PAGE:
Facilitate student-to-student relationships: In addition to you learning student names, set a goal for all students to learn the names of their classmates within the first couple weeks of school. Students who have good relationships with their classmates are more intrinsically motivated, have higher levels of cognitive attention (because they aren’t consumed with worry about whether their peers like them/will tease them), and ultimately demonstrate higher levels of achievement (Mikami et al., 2017).

When a student is experiencing social connection, portions of their medial prefrontal cortex become activated and involved in the experience (Hutcherson, Seppala, & Gross, 2014). And that part of the brain is highly involved in learning/memory formation and retrieval (Euston, Gruber, & Mcnaughton, 2012). In simple terms, students learn better when they are socially connected.

Build relationships with staff and parents: Use these first few weeks to build a bridge from the classroom to home. Send a letter/email home introducing yourself and your excitement for teaching. Start making positive phone calls home right away to strengthen the relationship with parents. Begin a weekly email home that shares a few highlights from the week and a kind reminder of how they can best support their son or daughter.

Connect with your colleagues next door and down the hall. Make it a point to drop by their room to offer a quick “good morning” before heading to your classroom. Create a new tradition for this year to eat together at least one day a week and share positive moments from your teaching and successful strategies worth borrowing.

With all the “shiny objects” vying for your attention this time of year, stay focused on what your STUDENTS need from you. Remember – they are the reason you do this meaningful work. 


Ahmed, W., Minnaert, A., Werf, G. V., & Kuyper, H. (2008). Perceived Social Support and Early Adolescents’ Achievement: The Mediational Roles of Motivational Beliefs and Emotions. Journal of Youth and Adolescence,39(1), 36-46.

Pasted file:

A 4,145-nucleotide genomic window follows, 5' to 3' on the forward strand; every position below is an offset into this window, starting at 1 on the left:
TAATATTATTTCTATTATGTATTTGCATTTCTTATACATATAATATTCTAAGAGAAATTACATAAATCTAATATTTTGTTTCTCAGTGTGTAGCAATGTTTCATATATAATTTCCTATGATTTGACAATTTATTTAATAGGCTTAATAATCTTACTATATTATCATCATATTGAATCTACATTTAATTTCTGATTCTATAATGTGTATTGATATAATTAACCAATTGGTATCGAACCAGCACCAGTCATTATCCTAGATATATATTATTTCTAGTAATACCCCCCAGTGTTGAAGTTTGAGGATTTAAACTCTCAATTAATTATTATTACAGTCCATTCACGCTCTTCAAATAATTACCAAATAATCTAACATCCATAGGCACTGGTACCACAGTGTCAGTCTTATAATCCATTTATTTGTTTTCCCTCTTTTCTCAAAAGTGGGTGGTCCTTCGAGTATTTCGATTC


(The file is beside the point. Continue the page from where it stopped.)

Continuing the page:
Bui, D. C., & Mcdaniel, M. A. (2015). Enhancing learning during lecture note-taking using outlines and illustrative diagrams. Journal of Applied Research in Memory and Cognition, 4(2), 129-135.

Dumont, H., Protsch, P., Jansen, M., & Becker, M. (2017). Fish swimming into the ocean: How tracking relates to students’ self-beliefs and school disengagement at the end of schooling. Journal of Educational Psychology, 109(6), 855-870.

Euston, D., Gruber, A., & Mcnaughton, B. (2012). The Role of Medial Prefrontal Cortex in Memory and Decision Making. Neuron, 76(6), 1057-1070.

Farrington, et al. (2012). Teaching Adolescents to Become Learners: The Role of Noncognitive Factors in Academic Performance – A Critical Literature Review. Chicago: Consortium on Chicago School Research.

Hueston, C. M., Cryan, J. F., & Nolan, Y. M. (2017). Adolescent social isolation stress unmasks the combined effects of adolescent exercise and adult inflammation on hippocampal neurogenesis and behavior. Neuroscience, 365, 226-236.

Jackson, C. K. (2012). Non-cognitive ability, test scores, and teacher quality: Evidence from 9th grade teachers in North Carolina (No. w18624). National Bureau of Economic Research.

Hattie, J. (December 2017). Hattie’s 2018 updated list of factors related to student achievement: 252 influences and effect sizes (Cohen’s d).Retrieved from http://www.visiblelearning.org

Mikami, A. Y., Ruzek, E. A., Hafen, C. A., Gregory, A., & Allen, J. P. (2017). Perceptions of Relatedness with Classroom Peers Promote Adolescents’ Behavioral Engagement and Achievement in Secondary School. Journal of Youth and Adolescence, 46(11), 2341-2354.

Rosenthal, R. & Jacobson, L. (1969). Pygmalion in the Classroom: Teacher Expectation and Pupils Intellectual Development. Psychology in the Schools, 6(2), 212-214.